Yesterday I received two books at the same time from one of the publishers I review books for. In trying to decide which of them I wanted to read and review first, I thumbed through one of the books only to realize that it looked very familiar. Further digging of its contents revealed that the book had been one I read and reviewed last year under a different title. From what I can gather so far, there are few differences between the book published several years ago and the work published previously. Perhaps, if I feel it necessary, I will try to find any differences between the two works. What is the reason for this apparent mere repackaging of material to create an illusion of there being a new book out from an author who is prolific enough that he does not need to pad his curriculum vitae. To be sure, the apparent newness of the book may attract some people who have not been familiar with the work before, but it would greatly irritate those who already have the book and don’t like wasting precious shelf space on retreads, even if the book is itself a pretty good one. Without knowing the reasons for the repackaging, it is unclear how to feel about it. Was it done for copyright reasons, or because a project of original writing has gone on longer than expected and contractual agreements mandated a release of some kind of work? This is not unheard of when it comes to publishing contracts, but the conduct itself induces suspicion and inquiry to determine where to fix the responsibility for the decision made.
Yet I do not wish to be too harsh on the reworking of a book, as that would be immensely hypocritical of me to do so. After all, just this past Sabbath, after services, I followed up on an announcement looking for writers for a new church magazine for teens. Having written for the previous incarnation of the magazine, despite my difficult personal relationship with the magazine’s editor (who happened to also be my local church pastor at the time), I figured it would be worthwhile to express my own availability to serve as a writer, if it was so desired. To my brief initial inquiry, the editor asked me for some writing samples, and I was able to provide eight published articles for various organizational magazines without having to delve into my extensive back catalog of personal essays that I have published on my own personal blog over the past few years. As it happens, the editor was particularly interested in having me rework one of my articles that I had published for the past magazine  as a way of encouraging service. Ironically enough, this article had been itself a reworking of my last feature for the ABC Times when I wrote about the need for graduates of the Ambassador Bible Center (which I was then studying, in 2004) to continue serving in our local congregations after graduations, and then revised to encourage young adults to serve in local congregations. So, this is a reworking of a reworking of an article, on a topic apparently so evergreen that it is now being revised with a third audience in mind, namely teenagers like the ones who so ably and conspicuously serve in my own congregation and others.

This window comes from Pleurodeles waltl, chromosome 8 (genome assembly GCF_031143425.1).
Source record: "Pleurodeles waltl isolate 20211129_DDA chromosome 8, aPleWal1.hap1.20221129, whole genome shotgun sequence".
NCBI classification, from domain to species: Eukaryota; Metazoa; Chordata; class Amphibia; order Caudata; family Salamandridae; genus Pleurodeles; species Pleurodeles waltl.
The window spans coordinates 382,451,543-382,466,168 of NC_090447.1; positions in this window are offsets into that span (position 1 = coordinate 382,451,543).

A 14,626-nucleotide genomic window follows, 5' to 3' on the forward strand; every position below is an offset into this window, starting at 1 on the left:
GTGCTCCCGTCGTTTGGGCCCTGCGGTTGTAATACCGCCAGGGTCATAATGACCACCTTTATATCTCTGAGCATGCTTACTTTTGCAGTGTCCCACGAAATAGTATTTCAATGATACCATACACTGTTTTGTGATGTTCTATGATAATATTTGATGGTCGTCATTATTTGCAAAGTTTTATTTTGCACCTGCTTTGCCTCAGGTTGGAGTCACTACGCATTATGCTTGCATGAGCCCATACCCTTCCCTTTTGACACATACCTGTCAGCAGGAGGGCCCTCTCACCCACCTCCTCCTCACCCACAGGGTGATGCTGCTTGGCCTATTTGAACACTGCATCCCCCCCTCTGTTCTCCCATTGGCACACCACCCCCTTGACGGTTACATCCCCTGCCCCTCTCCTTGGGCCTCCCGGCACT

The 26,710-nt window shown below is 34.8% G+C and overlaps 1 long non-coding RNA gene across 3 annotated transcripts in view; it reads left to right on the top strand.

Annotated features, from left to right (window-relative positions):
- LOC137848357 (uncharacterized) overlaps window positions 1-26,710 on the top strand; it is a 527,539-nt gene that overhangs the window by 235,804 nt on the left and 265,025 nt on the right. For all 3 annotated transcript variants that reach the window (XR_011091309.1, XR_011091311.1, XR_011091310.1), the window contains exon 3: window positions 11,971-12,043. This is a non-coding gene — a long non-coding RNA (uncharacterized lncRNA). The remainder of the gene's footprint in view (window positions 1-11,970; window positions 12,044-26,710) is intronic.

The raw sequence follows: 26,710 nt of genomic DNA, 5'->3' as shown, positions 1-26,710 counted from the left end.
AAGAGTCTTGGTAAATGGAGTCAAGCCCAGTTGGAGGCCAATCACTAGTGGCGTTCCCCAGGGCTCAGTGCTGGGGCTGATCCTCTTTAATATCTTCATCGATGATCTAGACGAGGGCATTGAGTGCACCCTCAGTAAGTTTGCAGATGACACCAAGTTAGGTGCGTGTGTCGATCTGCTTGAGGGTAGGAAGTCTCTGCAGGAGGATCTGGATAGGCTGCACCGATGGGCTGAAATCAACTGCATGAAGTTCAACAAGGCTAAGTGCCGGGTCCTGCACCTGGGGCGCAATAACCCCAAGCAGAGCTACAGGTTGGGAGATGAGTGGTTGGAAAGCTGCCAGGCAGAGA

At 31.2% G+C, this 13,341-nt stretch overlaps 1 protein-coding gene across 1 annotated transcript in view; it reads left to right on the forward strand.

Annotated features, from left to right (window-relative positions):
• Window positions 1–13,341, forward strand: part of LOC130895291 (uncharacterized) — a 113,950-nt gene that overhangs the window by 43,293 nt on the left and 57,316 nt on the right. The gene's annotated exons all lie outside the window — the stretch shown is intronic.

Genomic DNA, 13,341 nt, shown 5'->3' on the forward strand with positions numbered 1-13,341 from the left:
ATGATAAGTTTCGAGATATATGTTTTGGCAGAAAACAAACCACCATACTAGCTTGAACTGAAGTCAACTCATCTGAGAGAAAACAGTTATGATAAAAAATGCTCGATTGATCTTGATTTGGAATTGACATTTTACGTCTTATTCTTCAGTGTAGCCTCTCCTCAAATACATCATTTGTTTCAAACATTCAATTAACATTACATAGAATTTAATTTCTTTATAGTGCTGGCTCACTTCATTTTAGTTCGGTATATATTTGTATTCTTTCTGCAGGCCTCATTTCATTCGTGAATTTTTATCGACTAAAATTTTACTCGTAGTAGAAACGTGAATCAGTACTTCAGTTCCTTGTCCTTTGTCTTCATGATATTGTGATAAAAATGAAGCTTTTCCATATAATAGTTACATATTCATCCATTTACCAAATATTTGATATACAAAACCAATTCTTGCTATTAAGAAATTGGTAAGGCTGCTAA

Nor is this the only time where my own writing has involved a reworking of previously written work. When I was in my early 20’s, during a time of intensely prolific playwriting, I became rather fatigued at retelling the same set of vitally important but somewhat tedious childhood experiences in different plays, so I made a conscious point of writing a play that would be more or less a sourcebook of the most pivotal and dramatic scenes of my childhood (at least those that were appropriate for writing or acting) in order to be reworked into different contexts in a wide variety of plays. The exercise served to remind me of the fact that a great deal of the complexity of my own life nevertheless revolves around a fairly small set of pivotal events and circumstances in life that have dramatically shaped me, for better or worse, into the man I am. Reflecting on these connections and ties is a way of acknowledging the importance of those moments. I am familiar, it should be noted, with many ministers who candidly admit their own reworking of previous messages over decades of faithful service in preaching God’s ways to believers. Often going back to a previous message in light of a different audience, or a slightly different context, with the addition of years of living and reflecting, can help to remind of us of our own slight changes over time, or bring out a different balance or point of emphasis in a message that is already familiar, helping to provide instruction and also reminder, without the felt need to build a rhetorical framework from scratch. Reworking provides a scaffolding to help us organize our thoughts about important subjects in a way that reflects continuity with the way that we have spoken or written before.